I then followed the Long Path through to Durfee Road in Cole Hill State Forest. Most of it is fairly level, but there's a steep plunge into and climb out of the head of The Gorge, another feature that the good people of Middleburgh have blessed with a singularly unimaginative name. At Durfee Road, about 4.5 miles in, I turned back the way that I had come. On the way out, I varied the route a tiny bit by exploring up and down a couple of the snowmobile trails, allowing me to close some more gaps in OpenStreetMap.

While coming back along the cliffs, I was surprised by a sudden "whoosh" going past my ear. It was a red-tailed hawk, soaring along the clifftop, passing with his wingtip just inches from my head! He appeared to be as surprised as I was, and gave me a scream before heading back into the rising air. It isn't often that you see one that close. (Alas, I missed getting a close view of the peregrine falcons that are also sometimes found in the area.)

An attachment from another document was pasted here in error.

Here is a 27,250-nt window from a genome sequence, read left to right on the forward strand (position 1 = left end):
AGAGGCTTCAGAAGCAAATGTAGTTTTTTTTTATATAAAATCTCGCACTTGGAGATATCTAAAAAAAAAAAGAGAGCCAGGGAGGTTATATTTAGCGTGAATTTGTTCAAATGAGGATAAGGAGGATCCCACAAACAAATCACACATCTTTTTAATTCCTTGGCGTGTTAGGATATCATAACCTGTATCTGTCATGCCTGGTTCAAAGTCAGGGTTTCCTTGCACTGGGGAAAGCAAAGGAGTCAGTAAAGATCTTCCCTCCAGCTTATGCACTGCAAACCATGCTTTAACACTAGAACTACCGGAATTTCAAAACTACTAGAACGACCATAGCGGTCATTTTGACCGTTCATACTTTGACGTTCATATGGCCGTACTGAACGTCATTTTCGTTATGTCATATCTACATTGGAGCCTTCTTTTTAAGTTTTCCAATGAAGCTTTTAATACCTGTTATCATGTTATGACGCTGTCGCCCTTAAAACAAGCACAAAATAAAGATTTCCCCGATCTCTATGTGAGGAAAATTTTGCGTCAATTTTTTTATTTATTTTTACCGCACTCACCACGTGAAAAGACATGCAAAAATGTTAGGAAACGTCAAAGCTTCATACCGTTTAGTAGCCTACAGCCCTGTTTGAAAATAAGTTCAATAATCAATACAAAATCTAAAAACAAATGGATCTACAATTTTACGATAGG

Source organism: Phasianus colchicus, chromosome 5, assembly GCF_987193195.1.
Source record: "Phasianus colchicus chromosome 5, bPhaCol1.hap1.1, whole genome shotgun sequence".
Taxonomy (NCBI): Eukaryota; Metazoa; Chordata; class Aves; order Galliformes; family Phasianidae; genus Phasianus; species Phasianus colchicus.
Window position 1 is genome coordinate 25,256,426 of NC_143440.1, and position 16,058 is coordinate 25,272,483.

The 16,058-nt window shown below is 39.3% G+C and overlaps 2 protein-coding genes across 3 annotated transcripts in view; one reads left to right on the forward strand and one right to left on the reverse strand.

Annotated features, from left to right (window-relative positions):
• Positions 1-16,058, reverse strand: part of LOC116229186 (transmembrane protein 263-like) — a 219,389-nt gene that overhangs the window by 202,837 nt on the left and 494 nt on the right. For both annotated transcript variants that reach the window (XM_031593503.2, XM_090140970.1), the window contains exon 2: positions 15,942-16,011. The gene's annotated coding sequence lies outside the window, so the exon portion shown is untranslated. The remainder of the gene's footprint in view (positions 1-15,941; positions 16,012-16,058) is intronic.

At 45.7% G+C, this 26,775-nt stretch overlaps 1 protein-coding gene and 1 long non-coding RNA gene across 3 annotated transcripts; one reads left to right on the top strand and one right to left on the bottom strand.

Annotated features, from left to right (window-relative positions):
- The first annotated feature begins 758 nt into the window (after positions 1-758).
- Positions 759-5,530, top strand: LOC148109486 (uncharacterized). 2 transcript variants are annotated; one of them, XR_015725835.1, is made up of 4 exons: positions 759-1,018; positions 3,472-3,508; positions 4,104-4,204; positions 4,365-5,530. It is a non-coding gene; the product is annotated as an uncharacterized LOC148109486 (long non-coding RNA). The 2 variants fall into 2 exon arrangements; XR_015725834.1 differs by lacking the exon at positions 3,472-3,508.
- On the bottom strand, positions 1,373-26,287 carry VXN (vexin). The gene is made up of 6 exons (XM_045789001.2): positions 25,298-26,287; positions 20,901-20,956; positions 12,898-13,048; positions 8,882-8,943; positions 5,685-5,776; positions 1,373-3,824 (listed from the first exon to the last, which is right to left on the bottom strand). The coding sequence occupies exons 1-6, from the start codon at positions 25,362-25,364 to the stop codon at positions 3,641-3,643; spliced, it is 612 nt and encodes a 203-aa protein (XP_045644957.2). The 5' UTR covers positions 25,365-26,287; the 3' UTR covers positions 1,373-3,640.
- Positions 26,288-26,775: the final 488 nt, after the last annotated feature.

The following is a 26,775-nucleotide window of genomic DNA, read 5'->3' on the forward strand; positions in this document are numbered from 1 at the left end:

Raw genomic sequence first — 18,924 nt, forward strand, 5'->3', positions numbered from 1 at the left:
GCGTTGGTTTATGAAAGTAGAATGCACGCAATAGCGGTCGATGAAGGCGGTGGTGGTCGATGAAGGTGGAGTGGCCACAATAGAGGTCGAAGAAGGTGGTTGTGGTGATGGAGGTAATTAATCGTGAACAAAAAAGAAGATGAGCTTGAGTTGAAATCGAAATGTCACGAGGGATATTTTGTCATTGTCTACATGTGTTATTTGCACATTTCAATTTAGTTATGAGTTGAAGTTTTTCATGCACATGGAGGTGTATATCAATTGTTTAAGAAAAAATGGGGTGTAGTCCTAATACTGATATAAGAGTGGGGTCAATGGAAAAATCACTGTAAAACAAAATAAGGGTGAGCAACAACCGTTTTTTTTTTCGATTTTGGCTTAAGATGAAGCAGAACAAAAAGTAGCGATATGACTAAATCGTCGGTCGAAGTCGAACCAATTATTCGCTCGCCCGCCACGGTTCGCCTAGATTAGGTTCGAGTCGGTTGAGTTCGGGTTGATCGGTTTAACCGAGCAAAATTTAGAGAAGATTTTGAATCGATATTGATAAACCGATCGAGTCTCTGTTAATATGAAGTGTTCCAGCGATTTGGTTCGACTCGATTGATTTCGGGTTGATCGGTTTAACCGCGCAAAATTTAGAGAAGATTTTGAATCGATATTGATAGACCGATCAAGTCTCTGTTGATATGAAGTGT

On the whole, about 10 miles, with some elevation gain (at least 1500 feet, I reckon) and one challenging rock scramble, without a peep from my foot. I think I may just be up to some hiking again. It's surely about time!


Tuesday, April 26, 2016

2016-04-24 Wolf Creek Falls

Wolf Creek Falls
On Sunday, April 24, I got the urge to get outside even more strongly than usual, and decided to go out for a stroll despite some warning twinges from the fasciitis in my foot. I headed over to the Wolf Creek Falls Preserve in the town of Knox, because it contains a short section of the New York Long Path, and its trails had not yet been placed on Open Street Map. (They're there now! Getting the little nature preserves in the Helderbergs mapped has been a pet project of mine, off and on.)

What with church choir and socializing afterwards, it was after three by the time I actually got out on the trails, and I spent about three hours walking around, making field notes, and taking careful compass sights down the many stone walls that crisscross the preserve. I was fairly pleased with the result on the map. As the data propagate, sites like CalTopo or Open Hiking Map will now show the preserve.